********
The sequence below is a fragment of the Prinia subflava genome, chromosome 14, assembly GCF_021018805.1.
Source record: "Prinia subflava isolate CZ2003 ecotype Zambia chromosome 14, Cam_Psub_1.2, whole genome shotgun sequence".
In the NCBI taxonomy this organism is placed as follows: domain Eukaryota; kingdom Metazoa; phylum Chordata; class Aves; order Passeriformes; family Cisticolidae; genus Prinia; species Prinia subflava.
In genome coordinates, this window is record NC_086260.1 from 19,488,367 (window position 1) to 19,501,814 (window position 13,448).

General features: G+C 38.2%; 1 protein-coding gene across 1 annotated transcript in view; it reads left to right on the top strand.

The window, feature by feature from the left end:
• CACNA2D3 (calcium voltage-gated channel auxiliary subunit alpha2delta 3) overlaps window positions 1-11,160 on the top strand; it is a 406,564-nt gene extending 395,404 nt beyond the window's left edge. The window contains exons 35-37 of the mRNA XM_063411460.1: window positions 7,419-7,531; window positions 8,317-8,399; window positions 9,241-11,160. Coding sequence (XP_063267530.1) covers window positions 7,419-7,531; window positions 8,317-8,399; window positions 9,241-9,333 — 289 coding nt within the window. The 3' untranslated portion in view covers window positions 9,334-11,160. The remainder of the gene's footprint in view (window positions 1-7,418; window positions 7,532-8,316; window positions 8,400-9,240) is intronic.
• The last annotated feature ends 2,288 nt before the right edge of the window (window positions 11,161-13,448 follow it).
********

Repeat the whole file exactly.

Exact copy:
The sequence below is a fragment of the Prinia subflava genome, chromosome 14, assembly GCF_021018805.1.
Source record: "Prinia subflava isolate CZ2003 ecotype Zambia chromosome 14, Cam_Psub_1.2, whole genome shotgun sequence".
In the NCBI taxonomy this organism is placed as follows: domain Eukaryota; kingdom Metazoa; phylum Chordata; class Aves; order Passeriformes; family Cisticolidae; genus Prinia; species Prinia subflava.
In genome coordinates, this window is record NC_086260.1 from 19,488,367 (window position 1) to 19,501,814 (window position 13,448).

General features: G+C 38.2%; 1 protein-coding gene across 1 annotated transcript in view; it reads left to right on the top strand.

The window, feature by feature from the left end:
• CACNA2D3 (calcium voltage-gated channel auxiliary subunit alpha2delta 3) overlaps window positions 1-11,160 on the top strand; it is a 406,564-nt gene extending 395,404 nt beyond the window's left edge. The window contains exons 35-37 of the mRNA XM_063411460.1: window positions 7,419-7,531; window positions 8,317-8,399; window positions 9,241-11,160. Coding sequence (XP_063267530.1) covers window positions 7,419-7,531; window positions 8,317-8,399; window positions 9,241-9,333 — 289 coding nt within the window. The 3' untranslated portion in view covers window positions 9,334-11,160. The remainder of the gene's footprint in view (window positions 1-7,418; window positions 7,532-8,316; window positions 8,400-9,240) is intronic.
• The last annotated feature ends 2,288 nt before the right edge of the window (window positions 11,161-13,448 follow it).